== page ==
Ava Kaufman Has the Heart of a 17 Year Old BoyNovember 6, 2019
Top 5 Essentials for Your Nonprofit WebsiteNovember 9, 2019
Nonprofit Strategic Planning is Dead! Quit it, Stop Wasting Your Time. Old thinking prevents CEOs from achieving their important mission. Here’s what stopped working 25 years ago:
#1 SWOT Analysis – Failed & Archaic (OH MY LORD…PLEASE END IT NOW!)
#2 Board Retreats – Cocktails on Friday Evening (everyone’s gone before 12:00pm on Saturday)
#3 Visioning – “Who Do We Want to Be When We Grow Up?” The question is a adolescent.
#4 Money Is No Object – “If we had all the money we needed what would we achieve?”
YOU’LL NEVER GROW YOUR MISSION BY EMBRACING OUTDATED FRAMEWORKS.
Consultants attempt to sell you a product that INVOLVES YOUR BOARD IN NONPROFIT STRATEGIC PLANNING. Here’s the problem. You are the STRONG CEO. You know more about your organization than a board member ever will. Why?
#1 Have Your Directors Ever Managed a Nonprofit? NO
#2 Have Your Directors Ever Served Your Population? NO
#3 Have Your Directors Ever Raised Monies For The People You Serve? NO
Why then would you allow them to be involved in strategic planning? Allow me to share with you an spectacular alternative:
ORGANIZATIONAL DEVELOPMENT! OD, OD, OD!
NONPROFIT STRATEGIC PLANNING vs. ORGANIZATIONAL DEVELOPMENT
Organizational Development (OD) is a planned, systematic and comprehensive effort to increase a nonprofit’s performance, sustainability and relevancy. An OD initiative, if done properly, brings focus and momentum that will move any nonprofit to the next level of success. It is an intentional effort to change an organization to achieve a specific, pre-determined, end result leading to greater success for the nonprofit, its staff, board, volunteers, and community served. In a nutshell, OD ensures that a nonprofit is worthy of asking donor’s for support through an intentional effort to be good stewards of their investment (doing the right things) and to always be exploring the most effective way (doing things right) with the dollars they give. By the end of the process you’ll know how much money you need over what period of time AND for what? (Read Louis Fawcett’s PUTTING MONEY FIRST to find out why this is key.) The following list broadly overviews three important elements of an OD process.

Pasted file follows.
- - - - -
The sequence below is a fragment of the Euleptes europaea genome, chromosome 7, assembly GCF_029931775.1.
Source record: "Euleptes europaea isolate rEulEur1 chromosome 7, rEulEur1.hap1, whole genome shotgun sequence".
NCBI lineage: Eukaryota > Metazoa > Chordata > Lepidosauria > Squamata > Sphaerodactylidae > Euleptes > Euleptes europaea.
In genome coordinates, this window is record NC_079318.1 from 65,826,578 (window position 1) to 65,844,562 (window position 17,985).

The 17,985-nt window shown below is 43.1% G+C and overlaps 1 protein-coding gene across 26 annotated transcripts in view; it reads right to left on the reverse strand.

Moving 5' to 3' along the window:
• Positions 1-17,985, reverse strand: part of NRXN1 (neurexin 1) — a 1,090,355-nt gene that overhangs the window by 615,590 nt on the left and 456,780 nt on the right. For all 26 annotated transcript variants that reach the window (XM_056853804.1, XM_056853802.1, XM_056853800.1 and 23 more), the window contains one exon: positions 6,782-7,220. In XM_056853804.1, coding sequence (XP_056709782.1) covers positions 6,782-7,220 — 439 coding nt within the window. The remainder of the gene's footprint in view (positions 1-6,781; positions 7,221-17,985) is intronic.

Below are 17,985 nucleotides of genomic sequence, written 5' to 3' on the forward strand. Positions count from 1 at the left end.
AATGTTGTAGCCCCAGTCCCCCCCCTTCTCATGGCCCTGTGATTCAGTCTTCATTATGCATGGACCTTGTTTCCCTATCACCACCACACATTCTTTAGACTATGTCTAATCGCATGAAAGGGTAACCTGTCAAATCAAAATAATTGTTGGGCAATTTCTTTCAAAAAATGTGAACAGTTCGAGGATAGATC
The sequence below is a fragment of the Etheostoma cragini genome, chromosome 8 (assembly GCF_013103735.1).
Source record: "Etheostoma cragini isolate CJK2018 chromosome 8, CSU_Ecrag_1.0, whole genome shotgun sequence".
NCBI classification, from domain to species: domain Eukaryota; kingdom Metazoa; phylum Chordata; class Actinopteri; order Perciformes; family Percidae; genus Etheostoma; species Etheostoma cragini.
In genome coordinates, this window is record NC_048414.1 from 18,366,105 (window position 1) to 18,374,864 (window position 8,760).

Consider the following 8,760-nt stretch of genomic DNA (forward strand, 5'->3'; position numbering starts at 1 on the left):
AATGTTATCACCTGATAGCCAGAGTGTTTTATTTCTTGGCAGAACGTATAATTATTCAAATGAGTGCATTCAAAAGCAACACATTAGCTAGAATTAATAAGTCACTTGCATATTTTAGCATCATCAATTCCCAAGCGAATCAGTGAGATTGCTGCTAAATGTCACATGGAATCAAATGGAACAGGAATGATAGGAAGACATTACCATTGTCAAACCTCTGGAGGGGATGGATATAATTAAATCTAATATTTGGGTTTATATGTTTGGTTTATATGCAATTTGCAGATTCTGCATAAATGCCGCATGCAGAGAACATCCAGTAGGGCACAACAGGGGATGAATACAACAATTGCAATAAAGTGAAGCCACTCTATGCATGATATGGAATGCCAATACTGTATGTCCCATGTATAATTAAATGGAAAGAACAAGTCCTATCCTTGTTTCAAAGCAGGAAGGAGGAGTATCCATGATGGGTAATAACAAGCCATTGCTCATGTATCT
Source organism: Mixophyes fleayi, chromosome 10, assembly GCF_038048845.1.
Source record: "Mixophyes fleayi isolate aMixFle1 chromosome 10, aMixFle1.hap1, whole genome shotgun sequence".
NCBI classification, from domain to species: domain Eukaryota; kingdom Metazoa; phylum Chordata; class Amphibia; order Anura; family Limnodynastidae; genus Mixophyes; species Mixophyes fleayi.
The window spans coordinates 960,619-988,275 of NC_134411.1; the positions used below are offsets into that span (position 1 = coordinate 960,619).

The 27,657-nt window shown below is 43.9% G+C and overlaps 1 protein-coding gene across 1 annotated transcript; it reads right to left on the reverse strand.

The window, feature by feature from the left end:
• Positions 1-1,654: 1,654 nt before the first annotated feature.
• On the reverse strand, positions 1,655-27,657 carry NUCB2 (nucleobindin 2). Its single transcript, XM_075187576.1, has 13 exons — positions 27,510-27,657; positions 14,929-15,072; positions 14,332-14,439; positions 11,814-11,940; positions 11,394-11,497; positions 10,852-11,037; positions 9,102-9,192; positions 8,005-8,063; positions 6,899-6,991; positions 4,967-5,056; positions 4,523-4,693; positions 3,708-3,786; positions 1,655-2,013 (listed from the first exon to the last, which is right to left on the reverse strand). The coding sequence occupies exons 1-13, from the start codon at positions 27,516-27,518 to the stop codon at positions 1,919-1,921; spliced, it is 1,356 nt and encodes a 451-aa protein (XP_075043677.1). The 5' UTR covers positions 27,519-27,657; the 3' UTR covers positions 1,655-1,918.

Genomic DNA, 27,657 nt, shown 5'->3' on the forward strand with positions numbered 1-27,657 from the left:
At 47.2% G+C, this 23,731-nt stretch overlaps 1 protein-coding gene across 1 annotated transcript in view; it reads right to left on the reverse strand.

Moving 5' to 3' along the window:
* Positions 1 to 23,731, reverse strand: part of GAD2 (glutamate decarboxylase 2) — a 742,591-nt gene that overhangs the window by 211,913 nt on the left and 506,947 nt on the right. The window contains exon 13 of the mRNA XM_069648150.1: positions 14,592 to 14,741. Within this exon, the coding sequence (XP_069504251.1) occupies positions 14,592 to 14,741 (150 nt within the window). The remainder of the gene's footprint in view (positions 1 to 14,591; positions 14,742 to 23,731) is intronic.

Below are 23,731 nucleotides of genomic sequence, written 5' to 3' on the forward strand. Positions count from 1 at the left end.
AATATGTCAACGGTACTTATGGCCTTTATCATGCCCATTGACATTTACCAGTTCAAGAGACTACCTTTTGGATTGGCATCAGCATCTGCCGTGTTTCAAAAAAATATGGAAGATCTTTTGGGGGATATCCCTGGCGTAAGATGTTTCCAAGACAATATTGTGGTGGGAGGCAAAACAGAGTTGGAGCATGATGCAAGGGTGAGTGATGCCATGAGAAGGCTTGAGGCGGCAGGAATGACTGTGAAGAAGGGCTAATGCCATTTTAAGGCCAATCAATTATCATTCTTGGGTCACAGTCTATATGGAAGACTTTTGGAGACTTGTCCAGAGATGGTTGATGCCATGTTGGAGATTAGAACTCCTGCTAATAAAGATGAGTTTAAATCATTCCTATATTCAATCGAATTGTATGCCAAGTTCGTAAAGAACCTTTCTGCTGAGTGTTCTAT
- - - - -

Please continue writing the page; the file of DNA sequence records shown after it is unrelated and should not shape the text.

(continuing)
OD – Step #1 – Organizational Assessment…to gain an accurate picture of the nonprofit’s “AS IS” state
OD – Step #2 – Organizational Planning…to gain a clear picture of the nonprofit’s desired “TO BE” state
OD – Step #3 – Change Management Plan…to close the gap between “AS IS & TO BE!”
Here are the institution-wide themes you’ll have to evaluate:
Leadership (Time & Money)
Modeling Values, Managing Relationships, Mastering Change
Operations (Time & Money)
Programs & Revenue, Organizational Structures, Policies & Procedures
Staff (Time & Money)
Knowledge, Skills, Abilities
Environment (Time & Money)
Attitudes, Perceptions, Relationships
Technology (Time & Money)
-Software Systems, Hardware Systems, Online Strategies
Which one of your board members is going to take the time to evaluate these areas, determine costs, forecast outcomes and the write a change management plan that ensures they’re implemented? NONE OF YOUR BOARD MEMBERS ARE CAPABLE OF THIS KEY RESPONSIBILITY. Stop deceiving your board into thinking they’re part of nonprofit strategic planning and replace it with CEO driven organizational development.
Here’s What CEO Driven Organizational Development Will Accomplish:
a. You will build more capacity than those charities who continue to rely on nonprofit strategic planning.
b. You will grow your budget, programs & donors, despite the recession.
c. You will grow your organization regardless of the size or involvement of their board.
d. You will externalized your mission of their organization for the purpose of fundraising.
e. You will develop board members who promote your vision NOT THE BOARDS.
The greatest contribution we can make to the nonprofit sector is to challenge boards to do whatever it takes to attract, pay and empower great CEOs. Let the CEO perform OD. Let the CEO bring a great dream backed by a sound plan to the board for their endorsement. At the end of the day it’s the CEO who has to implement the “changement plan” NOT THE BOARD. Let the CEO take your breath away by sharing with board members a heroic mission of scale that deals with a problem so completely that money chases after it.
In closing, shift your thinking and make sure the highest paid employee (CEO) is responsible to develop an institution-wide organizational plan that will achieve your mission in ways you never dreamed possible.
Nonprofit Strategic Planning is Dead was written by author, speaker and nonprofit fundraiser Jimmy LaRose. To learn more about Organizational Development please review New Guidelines for Nonprofits. New Guidelines are located in the National Association of Nonprofit Organizations & Executives’ Capacity-Building Library.
The post Nonprofit Strategic Planning is Dead – Jimmy LaRose appeared first on NANOE | Charity’s Official Website.